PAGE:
Before you read anything written here that may be a beginners guide to Bitcoin mining, please understand the following caveat… This has proved to be too intensive a topic for me to make it worth trying to mine Bitcoin myself. Therefore, I have read, researched and spoken to two people that do mine Bitcoins and alt coins, but I am not doing this myself.
The bottom line is that there are so many professional operations with very significant hardware in use that are already in play and the competition is so fierce, that you will probably decide not to start mining Bitcoin just as I did. Therefore, think of this as an information page to help you understand and not an instruction guide.
There really is a global technological arms race under way to use the best mining software and hardware to achieve the highest possible hash rate performance. Mining Bitcoins is no longer a place for amateurs. However, since there are more than 100 alt coins now available, there are opportunities to mine coins that are not BTC.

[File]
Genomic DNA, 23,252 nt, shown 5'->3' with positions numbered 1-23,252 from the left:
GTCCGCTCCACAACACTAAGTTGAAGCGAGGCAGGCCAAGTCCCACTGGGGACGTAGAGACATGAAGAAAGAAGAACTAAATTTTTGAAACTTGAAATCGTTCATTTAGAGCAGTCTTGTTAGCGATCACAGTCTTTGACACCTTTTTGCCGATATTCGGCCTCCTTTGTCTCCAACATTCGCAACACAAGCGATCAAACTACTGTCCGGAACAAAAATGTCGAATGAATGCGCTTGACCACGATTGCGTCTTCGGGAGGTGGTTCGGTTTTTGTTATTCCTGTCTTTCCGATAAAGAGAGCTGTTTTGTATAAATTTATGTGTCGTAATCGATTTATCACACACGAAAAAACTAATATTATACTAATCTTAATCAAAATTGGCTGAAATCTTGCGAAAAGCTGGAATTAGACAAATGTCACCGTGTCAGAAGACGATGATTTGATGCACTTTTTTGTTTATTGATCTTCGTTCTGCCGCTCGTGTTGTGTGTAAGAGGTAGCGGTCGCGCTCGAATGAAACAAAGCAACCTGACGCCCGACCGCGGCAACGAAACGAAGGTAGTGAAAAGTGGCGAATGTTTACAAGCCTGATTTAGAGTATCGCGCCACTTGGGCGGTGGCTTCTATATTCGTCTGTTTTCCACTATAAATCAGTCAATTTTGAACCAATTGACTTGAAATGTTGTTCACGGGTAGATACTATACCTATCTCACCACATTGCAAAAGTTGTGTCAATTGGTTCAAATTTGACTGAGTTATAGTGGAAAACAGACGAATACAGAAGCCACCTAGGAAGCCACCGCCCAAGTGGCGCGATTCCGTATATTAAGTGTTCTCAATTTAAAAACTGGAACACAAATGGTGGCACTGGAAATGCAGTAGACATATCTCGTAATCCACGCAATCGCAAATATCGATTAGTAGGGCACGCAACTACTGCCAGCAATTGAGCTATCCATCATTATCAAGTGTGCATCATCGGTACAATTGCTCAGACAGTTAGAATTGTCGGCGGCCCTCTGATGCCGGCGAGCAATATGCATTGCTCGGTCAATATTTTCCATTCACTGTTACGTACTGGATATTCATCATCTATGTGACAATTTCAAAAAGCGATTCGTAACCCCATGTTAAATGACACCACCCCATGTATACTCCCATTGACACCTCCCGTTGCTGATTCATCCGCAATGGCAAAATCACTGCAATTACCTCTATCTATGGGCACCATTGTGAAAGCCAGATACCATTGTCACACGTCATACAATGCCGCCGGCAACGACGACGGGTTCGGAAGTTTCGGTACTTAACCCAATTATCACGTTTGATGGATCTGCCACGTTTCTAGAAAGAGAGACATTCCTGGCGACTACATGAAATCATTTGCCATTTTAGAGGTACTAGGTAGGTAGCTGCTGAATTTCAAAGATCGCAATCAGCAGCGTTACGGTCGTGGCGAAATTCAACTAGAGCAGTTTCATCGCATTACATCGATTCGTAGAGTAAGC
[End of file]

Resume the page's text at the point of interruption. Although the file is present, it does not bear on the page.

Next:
For example, in early 2015, Vice published this short film about an operation located in China. As you’ll see, the owners have six different operations! This is what it really takes to make it…
With all that said, how are alt coins mined?
What Is Bitcoin Mining And How Does It Work?
As has been discussed elsewhere on this site, crypto currencies are protected by strong cryptography to prevent fraud. This cryptography takes the form of a very strong mathematical calculation. To authenticate groups of transactions, mathematical puzzles need to be solved. Each time a puzzle is solved a block of transactions is authenticated. The record of these blocks is known as the blockchain1.
So far, so easy.
The blockchain is actually a public record. This means that unlike cash, it is possible for anyone to see a record of any transaction (if they know what they are doing). It isn’t possible to see the whole transaction, because there is no record of what was bought, sold or traded, and there is no name and address record of ownership. Transactions are therefore semi-anonymous.